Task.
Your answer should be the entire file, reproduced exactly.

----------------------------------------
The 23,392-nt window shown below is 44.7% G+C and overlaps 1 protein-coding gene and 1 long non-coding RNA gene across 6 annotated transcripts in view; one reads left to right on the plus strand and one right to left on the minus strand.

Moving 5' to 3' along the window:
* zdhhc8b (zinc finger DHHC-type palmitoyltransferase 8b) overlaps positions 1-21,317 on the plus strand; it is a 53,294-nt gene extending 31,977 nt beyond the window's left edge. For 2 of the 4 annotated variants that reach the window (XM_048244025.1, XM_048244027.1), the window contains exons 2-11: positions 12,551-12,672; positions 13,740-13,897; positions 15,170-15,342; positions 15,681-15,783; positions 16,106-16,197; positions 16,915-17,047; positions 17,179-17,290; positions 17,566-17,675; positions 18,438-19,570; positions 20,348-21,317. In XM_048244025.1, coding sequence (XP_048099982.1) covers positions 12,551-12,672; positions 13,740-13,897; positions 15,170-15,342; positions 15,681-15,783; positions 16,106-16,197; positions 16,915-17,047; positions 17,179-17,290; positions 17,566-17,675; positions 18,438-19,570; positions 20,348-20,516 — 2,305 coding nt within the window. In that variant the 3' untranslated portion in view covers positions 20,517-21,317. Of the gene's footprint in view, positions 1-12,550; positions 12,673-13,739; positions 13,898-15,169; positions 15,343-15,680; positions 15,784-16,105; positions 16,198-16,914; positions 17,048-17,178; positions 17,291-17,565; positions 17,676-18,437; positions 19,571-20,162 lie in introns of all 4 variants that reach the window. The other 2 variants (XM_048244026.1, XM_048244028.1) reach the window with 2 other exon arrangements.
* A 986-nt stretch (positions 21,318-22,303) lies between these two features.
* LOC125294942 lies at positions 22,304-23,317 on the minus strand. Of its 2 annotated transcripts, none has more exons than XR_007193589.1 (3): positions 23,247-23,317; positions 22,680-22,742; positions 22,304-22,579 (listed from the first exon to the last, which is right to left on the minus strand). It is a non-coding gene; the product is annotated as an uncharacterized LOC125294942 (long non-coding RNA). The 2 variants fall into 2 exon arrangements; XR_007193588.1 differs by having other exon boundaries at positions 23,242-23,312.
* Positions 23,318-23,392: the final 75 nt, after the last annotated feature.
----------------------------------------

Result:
The 23,392-nt window shown below is 44.7% G+C and overlaps 1 protein-coding gene and 1 long non-coding RNA gene across 6 annotated transcripts in view; one reads left to right on the plus strand and one right to left on the minus strand.

Moving 5' to 3' along the window:
* zdhhc8b (zinc finger DHHC-type palmitoyltransferase 8b) overlaps positions 1-21,317 on the plus strand; it is a 53,294-nt gene extending 31,977 nt beyond the window's left edge. For 2 of the 4 annotated variants that reach the window (XM_048244025.1, XM_048244027.1), the window contains exons 2-11: positions 12,551-12,672; positions 13,740-13,897; positions 15,170-15,342; positions 15,681-15,783; positions 16,106-16,197; positions 16,915-17,047; positions 17,179-17,290; positions 17,566-17,675; positions 18,438-19,570; positions 20,348-21,317. In XM_048244025.1, coding sequence (XP_048099982.1) covers positions 12,551-12,672; positions 13,740-13,897; positions 15,170-15,342; positions 15,681-15,783; positions 16,106-16,197; positions 16,915-17,047; positions 17,179-17,290; positions 17,566-17,675; positions 18,438-19,570; positions 20,348-20,516 — 2,305 coding nt within the window. In that variant the 3' untranslated portion in view covers positions 20,517-21,317. Of the gene's footprint in view, positions 1-12,550; positions 12,673-13,739; positions 13,898-15,169; positions 15,343-15,680; positions 15,784-16,105; positions 16,198-16,914; positions 17,048-17,178; positions 17,291-17,565; positions 17,676-18,437; positions 19,571-20,162 lie in introns of all 4 variants that reach the window. The other 2 variants (XM_048244026.1, XM_048244028.1) reach the window with 2 other exon arrangements.
* A 986-nt stretch (positions 21,318-22,303) lies between these two features.
* LOC125294942 lies at positions 22,304-23,317 on the minus strand. Of its 2 annotated transcripts, none has more exons than XR_007193589.1 (3): positions 23,247-23,317; positions 22,680-22,742; positions 22,304-22,579 (listed from the first exon to the last, which is right to left on the minus strand). It is a non-coding gene; the product is annotated as an uncharacterized LOC125294942 (long non-coding RNA). The 2 variants fall into 2 exon arrangements; XR_007193588.1 differs by having other exon boundaries at positions 23,242-23,312.
* Positions 23,318-23,392: the final 75 nt, after the last annotated feature.